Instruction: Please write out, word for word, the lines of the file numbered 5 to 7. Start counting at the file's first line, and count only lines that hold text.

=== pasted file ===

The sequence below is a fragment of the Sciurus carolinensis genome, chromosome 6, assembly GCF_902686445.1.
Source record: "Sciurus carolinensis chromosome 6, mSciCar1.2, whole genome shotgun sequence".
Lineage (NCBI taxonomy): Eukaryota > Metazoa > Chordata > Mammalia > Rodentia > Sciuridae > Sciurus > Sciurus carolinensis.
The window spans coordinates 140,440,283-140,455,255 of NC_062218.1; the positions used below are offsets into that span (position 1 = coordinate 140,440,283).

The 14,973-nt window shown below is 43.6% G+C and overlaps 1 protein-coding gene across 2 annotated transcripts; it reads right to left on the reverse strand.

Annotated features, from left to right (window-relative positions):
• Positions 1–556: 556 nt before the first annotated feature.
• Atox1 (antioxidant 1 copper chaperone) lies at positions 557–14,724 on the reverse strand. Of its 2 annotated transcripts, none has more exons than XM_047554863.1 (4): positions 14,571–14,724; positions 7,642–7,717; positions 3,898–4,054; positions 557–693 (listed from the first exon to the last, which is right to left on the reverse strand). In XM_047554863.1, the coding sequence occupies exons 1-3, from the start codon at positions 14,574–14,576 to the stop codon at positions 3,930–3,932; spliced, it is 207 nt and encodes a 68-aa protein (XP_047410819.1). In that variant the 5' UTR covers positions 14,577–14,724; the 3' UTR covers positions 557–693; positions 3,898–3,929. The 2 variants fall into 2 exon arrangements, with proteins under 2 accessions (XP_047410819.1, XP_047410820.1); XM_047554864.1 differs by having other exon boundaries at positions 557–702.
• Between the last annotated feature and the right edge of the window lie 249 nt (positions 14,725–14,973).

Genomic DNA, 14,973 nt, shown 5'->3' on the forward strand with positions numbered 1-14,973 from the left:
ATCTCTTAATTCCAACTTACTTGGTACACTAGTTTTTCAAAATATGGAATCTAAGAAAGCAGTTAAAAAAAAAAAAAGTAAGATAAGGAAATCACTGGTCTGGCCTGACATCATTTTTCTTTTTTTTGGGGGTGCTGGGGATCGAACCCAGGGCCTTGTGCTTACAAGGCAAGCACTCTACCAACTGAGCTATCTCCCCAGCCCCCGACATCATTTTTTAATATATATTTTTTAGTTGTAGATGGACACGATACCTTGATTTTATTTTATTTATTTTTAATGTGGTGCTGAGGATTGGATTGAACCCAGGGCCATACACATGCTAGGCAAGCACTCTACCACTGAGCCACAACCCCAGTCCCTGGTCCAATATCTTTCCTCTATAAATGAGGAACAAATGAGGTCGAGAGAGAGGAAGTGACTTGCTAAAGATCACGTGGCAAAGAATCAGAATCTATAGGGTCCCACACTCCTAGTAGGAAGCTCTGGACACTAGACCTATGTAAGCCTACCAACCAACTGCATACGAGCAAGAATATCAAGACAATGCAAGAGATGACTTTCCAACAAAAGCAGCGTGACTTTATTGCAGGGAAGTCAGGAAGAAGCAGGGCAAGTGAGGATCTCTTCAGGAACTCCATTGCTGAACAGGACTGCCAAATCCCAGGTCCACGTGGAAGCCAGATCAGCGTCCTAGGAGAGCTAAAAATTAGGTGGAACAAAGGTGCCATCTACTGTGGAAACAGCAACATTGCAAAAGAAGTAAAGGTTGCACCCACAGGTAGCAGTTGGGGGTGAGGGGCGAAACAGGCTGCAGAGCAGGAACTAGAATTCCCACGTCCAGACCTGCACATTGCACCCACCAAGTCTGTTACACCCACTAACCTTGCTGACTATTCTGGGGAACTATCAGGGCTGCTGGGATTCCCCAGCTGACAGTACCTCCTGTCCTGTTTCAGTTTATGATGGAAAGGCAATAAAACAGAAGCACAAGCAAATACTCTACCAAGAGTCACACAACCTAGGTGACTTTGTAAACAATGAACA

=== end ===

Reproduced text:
The 14,973-nt window shown below is 43.6% G+C and overlaps 1 protein-coding gene across 2 annotated transcripts; it reads right to left on the reverse strand.

Annotated features, from left to right (window-relative positions):
• Positions 1–556: 556 nt before the first annotated feature.